The cabbie who collected us at our home in Providence was the king of multitasking, sort of. He talked non-stop (mostly about his Bolivian ex-fiancee, who’s sitting in a Spanish jail because while she was in her friend’s apartment, her friend received a delivery of some number of kilos of cocaine), while acting as dispatcher (no, we don’t have any drivers available, no we can’t call you back, you call us), and deftly driving us – not to the Peter Pan bus depot, our intended destination, but to the train station. Well, no matter. He got us to the bus station eventually, and without missing a beat in his narrative. He was so keen on telling his story, in fact that when we got to the bus station, he got out of the car – not to unload out luggage from the trunk, but to finish his sentence.

At Logan, two Air France flights were checking in at adjacent counters – ours to Paris, and another to Cape Verde. Our flight was delayed by three and a half hours because of a maintenance workers’ strike in Paris. Although we were the third people in line, our line didn’t move for one hour. The Cape Verde line beside us slowly snaked forward. It was filled with family groups dressed like people going to a party. And it seemed to be the same party. They all seemed to know each other, and as each new group arrived, people who were already in line greeted them hugs and kisses.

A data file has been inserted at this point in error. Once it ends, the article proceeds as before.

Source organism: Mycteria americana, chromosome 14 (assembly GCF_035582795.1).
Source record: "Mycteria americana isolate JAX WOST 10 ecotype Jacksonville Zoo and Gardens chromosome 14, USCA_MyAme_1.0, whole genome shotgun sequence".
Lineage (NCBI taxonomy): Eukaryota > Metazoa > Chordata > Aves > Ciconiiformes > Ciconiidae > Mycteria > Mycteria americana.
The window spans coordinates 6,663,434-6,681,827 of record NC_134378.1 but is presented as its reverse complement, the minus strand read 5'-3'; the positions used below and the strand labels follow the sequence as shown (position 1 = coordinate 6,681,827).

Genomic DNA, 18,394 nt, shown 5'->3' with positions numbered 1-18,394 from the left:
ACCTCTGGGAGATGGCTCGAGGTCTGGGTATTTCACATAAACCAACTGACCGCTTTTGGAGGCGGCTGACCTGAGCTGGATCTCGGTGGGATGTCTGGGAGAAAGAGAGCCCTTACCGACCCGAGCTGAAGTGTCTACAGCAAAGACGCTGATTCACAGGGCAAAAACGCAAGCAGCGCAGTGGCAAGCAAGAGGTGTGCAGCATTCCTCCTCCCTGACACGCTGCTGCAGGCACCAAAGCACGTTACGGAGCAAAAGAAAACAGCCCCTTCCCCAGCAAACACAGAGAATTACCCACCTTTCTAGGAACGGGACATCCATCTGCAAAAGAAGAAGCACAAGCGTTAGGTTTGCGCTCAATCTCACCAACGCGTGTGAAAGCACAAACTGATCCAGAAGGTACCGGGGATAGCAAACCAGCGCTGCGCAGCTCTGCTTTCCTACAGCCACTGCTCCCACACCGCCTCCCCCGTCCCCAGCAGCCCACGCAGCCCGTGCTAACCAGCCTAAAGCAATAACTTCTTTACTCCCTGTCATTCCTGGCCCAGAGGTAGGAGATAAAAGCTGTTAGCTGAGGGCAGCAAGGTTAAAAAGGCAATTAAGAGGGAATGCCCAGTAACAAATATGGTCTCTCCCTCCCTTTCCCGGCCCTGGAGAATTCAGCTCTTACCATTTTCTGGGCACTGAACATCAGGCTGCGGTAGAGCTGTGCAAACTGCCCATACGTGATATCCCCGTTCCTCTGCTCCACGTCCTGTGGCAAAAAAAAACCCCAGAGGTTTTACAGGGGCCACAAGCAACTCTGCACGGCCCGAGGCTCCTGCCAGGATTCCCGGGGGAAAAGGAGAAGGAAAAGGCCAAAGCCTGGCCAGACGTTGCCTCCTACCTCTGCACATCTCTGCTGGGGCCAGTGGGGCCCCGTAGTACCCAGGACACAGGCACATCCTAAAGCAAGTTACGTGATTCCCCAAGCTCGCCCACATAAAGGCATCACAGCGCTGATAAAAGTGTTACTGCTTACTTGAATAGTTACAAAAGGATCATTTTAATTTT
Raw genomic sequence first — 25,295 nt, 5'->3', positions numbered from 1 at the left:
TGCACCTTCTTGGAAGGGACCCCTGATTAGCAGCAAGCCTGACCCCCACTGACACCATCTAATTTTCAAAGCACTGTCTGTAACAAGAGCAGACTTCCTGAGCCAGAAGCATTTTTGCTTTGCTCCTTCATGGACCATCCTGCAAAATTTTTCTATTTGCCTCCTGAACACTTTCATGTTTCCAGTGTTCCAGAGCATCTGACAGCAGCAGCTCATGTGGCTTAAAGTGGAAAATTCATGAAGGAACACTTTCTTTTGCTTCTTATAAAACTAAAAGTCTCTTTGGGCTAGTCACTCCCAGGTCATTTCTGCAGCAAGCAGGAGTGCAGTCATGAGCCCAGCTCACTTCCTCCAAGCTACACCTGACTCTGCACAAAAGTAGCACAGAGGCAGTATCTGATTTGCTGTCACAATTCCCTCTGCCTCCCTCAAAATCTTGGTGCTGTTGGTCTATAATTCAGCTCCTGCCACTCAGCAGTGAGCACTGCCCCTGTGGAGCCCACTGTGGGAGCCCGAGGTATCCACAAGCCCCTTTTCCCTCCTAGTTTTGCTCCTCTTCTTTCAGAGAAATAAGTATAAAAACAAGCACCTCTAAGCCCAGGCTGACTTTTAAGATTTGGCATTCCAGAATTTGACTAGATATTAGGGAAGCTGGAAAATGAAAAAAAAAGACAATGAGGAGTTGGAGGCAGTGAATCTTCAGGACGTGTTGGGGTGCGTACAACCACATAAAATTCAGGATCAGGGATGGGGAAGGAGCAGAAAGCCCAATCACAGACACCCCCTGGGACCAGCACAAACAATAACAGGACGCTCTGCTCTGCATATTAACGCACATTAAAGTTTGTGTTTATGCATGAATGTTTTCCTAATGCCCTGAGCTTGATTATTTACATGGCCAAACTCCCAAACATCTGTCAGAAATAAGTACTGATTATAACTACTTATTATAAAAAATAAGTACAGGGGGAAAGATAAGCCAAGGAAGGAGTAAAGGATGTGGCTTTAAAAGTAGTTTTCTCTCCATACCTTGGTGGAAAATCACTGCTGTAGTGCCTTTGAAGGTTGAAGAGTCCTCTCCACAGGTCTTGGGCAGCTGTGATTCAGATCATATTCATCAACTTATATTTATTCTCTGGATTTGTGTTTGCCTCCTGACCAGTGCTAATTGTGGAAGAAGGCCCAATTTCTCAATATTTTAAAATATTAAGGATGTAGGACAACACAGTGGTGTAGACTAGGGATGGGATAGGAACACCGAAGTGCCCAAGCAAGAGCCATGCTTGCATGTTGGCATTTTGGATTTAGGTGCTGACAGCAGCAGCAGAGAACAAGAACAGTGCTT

The Cape Verde flight was also delayed. The airport where they were scheduled to land was closed. By 1 am, just about the only passengers still waiting to take off were ours and theirs. While we scattered around the terminal in our sedate, separate groups, they circulated, shared food, gossiped and passed sleeping babies arm to arm. I watched a short woman with a cap of curly hair and a pretty flowered dress chat and share a bag of chips with the women across from us. It was like a huge family picnic.

Is Cape Verde really so small? Were they all going to the same event? We couldn’t tell. The older people spoke in what we assumed was Portuguese. The younger people spoke in English, but mostly about boyfriends and dance clubs.

When their flight was finally called, the women across from us were so caught up in their conversation they didn’t hear the announcement. Eventually an Air France attendant came to tell them in person. They gathered up their babies and their baggage and hurried to the gate.